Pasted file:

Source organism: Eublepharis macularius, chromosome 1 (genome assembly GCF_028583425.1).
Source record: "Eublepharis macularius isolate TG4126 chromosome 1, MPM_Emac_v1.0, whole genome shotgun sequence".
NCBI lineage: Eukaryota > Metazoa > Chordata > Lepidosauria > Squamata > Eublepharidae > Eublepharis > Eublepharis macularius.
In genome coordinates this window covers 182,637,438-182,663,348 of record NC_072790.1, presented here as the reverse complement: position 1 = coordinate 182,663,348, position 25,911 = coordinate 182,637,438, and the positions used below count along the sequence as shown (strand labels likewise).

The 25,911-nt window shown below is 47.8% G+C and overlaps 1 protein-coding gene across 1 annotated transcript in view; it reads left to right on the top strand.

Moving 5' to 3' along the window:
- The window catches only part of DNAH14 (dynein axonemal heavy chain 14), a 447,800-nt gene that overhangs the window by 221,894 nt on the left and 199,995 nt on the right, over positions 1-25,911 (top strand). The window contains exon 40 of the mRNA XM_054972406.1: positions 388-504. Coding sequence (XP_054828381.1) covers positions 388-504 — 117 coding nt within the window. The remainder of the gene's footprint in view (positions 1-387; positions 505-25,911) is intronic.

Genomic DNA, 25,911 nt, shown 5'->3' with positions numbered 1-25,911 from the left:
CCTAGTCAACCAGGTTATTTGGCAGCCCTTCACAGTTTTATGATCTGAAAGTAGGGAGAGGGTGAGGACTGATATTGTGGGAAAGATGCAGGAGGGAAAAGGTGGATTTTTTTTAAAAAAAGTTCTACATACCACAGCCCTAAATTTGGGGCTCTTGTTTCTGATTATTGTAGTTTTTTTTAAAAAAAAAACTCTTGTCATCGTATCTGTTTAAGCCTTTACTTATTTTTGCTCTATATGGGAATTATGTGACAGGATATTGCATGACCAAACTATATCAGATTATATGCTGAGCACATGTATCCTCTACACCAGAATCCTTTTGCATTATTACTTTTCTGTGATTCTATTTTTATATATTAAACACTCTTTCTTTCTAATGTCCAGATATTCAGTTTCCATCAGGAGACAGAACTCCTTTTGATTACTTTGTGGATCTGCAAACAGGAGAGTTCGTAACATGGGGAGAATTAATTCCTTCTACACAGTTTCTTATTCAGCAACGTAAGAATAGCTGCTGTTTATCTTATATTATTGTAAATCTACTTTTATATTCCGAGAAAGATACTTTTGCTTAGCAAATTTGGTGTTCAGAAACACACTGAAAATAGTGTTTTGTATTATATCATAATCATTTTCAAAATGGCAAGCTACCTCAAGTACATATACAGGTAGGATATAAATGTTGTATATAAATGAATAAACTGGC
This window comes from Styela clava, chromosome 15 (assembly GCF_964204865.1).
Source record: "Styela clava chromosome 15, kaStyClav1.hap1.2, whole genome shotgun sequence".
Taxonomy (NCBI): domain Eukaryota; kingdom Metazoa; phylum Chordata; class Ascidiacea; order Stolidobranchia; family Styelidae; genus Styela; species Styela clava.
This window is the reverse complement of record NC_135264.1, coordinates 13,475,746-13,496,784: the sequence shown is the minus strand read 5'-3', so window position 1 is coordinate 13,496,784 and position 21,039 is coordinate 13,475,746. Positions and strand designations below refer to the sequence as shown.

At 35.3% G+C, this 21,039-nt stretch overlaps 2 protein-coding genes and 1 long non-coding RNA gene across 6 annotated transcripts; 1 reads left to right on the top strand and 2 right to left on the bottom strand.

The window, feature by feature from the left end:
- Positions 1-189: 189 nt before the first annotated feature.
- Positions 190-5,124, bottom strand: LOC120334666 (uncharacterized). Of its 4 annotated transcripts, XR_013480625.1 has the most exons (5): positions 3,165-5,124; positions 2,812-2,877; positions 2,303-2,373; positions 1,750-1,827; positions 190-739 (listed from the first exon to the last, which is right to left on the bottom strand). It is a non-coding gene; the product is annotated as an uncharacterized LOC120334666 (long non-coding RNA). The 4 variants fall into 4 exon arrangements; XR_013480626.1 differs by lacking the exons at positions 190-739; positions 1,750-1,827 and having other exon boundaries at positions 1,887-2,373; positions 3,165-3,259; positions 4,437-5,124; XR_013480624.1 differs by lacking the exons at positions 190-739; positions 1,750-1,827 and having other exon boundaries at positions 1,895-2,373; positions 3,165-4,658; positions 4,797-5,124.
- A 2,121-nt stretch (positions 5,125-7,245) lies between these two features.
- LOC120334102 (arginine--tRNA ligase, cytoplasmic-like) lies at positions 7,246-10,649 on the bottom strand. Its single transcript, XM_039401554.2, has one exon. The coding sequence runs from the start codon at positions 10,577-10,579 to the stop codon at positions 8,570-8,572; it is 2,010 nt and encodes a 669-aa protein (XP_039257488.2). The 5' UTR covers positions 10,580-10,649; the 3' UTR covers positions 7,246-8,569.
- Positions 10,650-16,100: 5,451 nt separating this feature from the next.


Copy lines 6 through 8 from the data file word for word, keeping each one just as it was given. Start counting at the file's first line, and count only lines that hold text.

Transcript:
Moving 5' to 3' along the window:
- The window catches only part of DNAH14 (dynein axonemal heavy chain 14), a 447,800-nt gene that overhangs the window by 221,894 nt on the left and 199,995 nt on the right, over positions 1-25,911 (top strand). The window contains exon 40 of the mRNA XM_054972406.1: positions 388-504. Coding sequence (XP_054828381.1) covers positions 388-504 — 117 coding nt within the window. The remainder of the gene's footprint in view (positions 1-387; positions 505-25,911) is intronic.

Genomic DNA, 25,911 nt, shown 5'->3' with positions numbered 1-25,911 from the left: